on 27 January 2013
Jazz Fans I appeal to you all, if you have yet to travel the world according to Gilad Atzmon, I suggest you book your CD and sit back and be taken on a musical journey...
The Journey started off many years ago now, with his first album with the Orient House Ensemble, and many albums later he is still giving the listener music to fill your soul with joy, and sadness at the same time.
This album is full of the Classic Atzmon sounds that we as jazz fans have become to know and love. His use of Phrygian Modes I would have to say is the best controlled of any Sax Man on the Planet, and there are many to chose from. Gilad for me is up with the greats in the world of Jazz and I have seen a few. The likes of Courtney Pine at full flow, Tommy Smith at his majestic best, and I would also rate Gilad in the same sphere as Coltrane for the amount of passion you get in his playing.
For me Gilad is one of those unique of Jazz Men that can also put humour in his playing, and it does not sound out of place with the serious Jazz on this, or any of his previous albums.
The Atmzon for me is one of the best out there, and I would suggest that you get to see him LIVE, as he is not only a great musician, but his concerts are famous for being funny with serious moments. And the warmth of the man and his band shine through, and it has been a pleasure to see him several times and witness greatness.
Please take my advice, buy this CD and then get the others.
Then go and see him LIVE!!
This 2013 album finds the great 'adopted Brit’ Gilad Atzmon and his latest quartet incarnation – Frank Harrsion on keyboards, Yaron Stavi on double bass and Eddie Hick on drums – sounding at the top of their game as they interpret nine Atzmon compositions, each focusing on a different global metropolis. These 'songs’ provide a vibrant, variable mood mix of the ‘spiritual resistance’ (in Atzmon’s words) represented by each 'city’ and showcasing the diversity of, and the influences enshrined in, the man’s compositional skills.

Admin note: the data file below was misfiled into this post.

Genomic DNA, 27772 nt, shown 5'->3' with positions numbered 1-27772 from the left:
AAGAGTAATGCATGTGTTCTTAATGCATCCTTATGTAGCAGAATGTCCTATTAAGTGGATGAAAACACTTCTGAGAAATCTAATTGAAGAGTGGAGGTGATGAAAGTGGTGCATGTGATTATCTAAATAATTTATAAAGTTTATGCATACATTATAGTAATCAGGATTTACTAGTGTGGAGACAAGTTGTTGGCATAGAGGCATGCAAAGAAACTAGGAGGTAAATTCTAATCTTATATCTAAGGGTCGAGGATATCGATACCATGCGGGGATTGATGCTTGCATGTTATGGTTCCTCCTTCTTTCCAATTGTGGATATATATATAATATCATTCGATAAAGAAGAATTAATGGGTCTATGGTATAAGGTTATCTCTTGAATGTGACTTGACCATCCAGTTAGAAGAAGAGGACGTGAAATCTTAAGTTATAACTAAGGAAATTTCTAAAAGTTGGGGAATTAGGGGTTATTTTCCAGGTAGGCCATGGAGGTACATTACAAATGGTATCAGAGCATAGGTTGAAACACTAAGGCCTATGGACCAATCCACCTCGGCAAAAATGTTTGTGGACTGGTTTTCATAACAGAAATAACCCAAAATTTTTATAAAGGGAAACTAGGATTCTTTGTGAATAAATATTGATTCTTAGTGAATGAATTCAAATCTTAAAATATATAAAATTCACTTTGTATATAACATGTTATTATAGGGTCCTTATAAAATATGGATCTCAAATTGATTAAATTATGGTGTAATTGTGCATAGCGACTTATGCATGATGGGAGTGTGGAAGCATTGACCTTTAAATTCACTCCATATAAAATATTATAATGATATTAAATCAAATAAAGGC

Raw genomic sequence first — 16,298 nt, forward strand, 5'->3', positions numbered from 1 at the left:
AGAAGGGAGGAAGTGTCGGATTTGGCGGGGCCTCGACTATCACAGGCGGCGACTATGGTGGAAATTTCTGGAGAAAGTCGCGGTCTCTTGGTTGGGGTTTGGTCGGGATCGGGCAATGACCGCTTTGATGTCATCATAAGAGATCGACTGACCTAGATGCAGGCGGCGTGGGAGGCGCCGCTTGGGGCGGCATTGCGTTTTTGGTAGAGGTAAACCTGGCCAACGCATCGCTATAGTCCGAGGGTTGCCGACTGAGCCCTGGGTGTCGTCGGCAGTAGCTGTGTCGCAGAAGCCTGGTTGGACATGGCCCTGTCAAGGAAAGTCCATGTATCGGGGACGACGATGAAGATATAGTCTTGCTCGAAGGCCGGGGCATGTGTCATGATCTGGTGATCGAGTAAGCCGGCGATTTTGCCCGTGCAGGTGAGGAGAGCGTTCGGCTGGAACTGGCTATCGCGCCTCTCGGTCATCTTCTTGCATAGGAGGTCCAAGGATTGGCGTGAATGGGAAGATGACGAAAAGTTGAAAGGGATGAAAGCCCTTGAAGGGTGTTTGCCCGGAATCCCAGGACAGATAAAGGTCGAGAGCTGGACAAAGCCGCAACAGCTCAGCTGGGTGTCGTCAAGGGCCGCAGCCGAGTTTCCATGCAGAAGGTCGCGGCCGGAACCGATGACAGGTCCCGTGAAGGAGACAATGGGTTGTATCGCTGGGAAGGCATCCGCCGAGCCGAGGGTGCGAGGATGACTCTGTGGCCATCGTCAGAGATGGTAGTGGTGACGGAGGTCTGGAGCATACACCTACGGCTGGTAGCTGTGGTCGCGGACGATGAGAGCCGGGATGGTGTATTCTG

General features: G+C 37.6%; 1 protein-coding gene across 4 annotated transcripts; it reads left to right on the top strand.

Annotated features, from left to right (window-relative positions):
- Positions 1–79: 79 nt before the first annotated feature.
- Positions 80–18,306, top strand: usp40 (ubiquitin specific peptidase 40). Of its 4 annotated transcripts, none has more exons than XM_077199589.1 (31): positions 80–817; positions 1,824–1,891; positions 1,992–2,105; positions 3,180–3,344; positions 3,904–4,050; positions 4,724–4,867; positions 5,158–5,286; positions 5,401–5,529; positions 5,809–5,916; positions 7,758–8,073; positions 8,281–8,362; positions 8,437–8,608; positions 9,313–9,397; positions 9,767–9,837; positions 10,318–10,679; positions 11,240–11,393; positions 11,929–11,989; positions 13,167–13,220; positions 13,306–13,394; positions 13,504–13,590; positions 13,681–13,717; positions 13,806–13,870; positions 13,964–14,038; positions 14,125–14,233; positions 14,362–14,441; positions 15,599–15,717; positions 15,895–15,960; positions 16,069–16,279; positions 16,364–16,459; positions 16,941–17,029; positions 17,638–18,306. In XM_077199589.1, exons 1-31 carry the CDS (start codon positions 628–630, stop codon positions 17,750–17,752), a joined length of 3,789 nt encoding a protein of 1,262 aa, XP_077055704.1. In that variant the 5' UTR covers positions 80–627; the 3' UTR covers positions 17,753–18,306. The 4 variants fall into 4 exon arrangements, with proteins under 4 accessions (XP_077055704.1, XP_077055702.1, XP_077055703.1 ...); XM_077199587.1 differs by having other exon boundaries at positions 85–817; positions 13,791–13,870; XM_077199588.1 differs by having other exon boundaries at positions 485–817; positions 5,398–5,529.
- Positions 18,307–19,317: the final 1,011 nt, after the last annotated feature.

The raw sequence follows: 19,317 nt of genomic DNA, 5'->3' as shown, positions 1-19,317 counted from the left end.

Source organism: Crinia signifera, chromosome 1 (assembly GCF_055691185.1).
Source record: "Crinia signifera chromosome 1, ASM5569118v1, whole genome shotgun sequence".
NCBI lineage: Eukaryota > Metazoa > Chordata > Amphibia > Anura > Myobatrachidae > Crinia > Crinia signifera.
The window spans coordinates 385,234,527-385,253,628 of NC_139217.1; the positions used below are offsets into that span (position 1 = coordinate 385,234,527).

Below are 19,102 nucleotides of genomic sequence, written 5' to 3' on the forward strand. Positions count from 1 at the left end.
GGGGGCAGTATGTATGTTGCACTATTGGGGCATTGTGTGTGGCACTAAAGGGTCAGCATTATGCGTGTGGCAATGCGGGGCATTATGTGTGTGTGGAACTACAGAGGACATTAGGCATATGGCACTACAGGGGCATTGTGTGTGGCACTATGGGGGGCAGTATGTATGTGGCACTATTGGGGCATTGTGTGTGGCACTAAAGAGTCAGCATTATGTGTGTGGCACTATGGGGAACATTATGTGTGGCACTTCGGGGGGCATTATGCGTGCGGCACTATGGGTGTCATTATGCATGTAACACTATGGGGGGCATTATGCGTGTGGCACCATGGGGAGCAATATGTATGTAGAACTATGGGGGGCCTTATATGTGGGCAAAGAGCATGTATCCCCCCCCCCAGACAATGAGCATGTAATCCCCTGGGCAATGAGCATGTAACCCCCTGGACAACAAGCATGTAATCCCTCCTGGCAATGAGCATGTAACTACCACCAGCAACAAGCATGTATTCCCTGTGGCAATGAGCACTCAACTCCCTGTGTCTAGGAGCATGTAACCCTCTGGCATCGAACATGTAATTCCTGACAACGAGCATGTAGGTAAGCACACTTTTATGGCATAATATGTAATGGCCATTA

An authentic mood is immediately created on album opener Paris on which, for such an understated and beautiful piece of music, redolent of the romanticism of the city, Atzmon turns in something of a virtuoso performance with (if I’m not mistaken) stunning playing on each of clarinet, accordion and soprano sax. And Frank Harrison’s piano playing here is a restrained foretaste of what is an outstanding contribution by the keyboards man to this Atzmon outing. Tel Aviv features a typically, vibrant soprano melody before switching into a more ambivalent – often sombre and yearning – mood, more in keeping with Atzmon’s 'tragic’ label for the piece (and city).
At the most 'commercial’ end of the sounds here (I would say) are the pairing of the 'sweet’ Vienna (featuring more delightful Harrison ivory tinkling) and the infectious rhythm of Manhattan – a tune which finds the band at their most 'jazz-funk like’, with Atzmon sounding like a 'hyper’ Wilton Felder. Similarly, his 'anonymous’ Italian city – whose light, dreamy qualities suggest to me probably southern, rather than northern, Italy – is another tune of immediate appeal.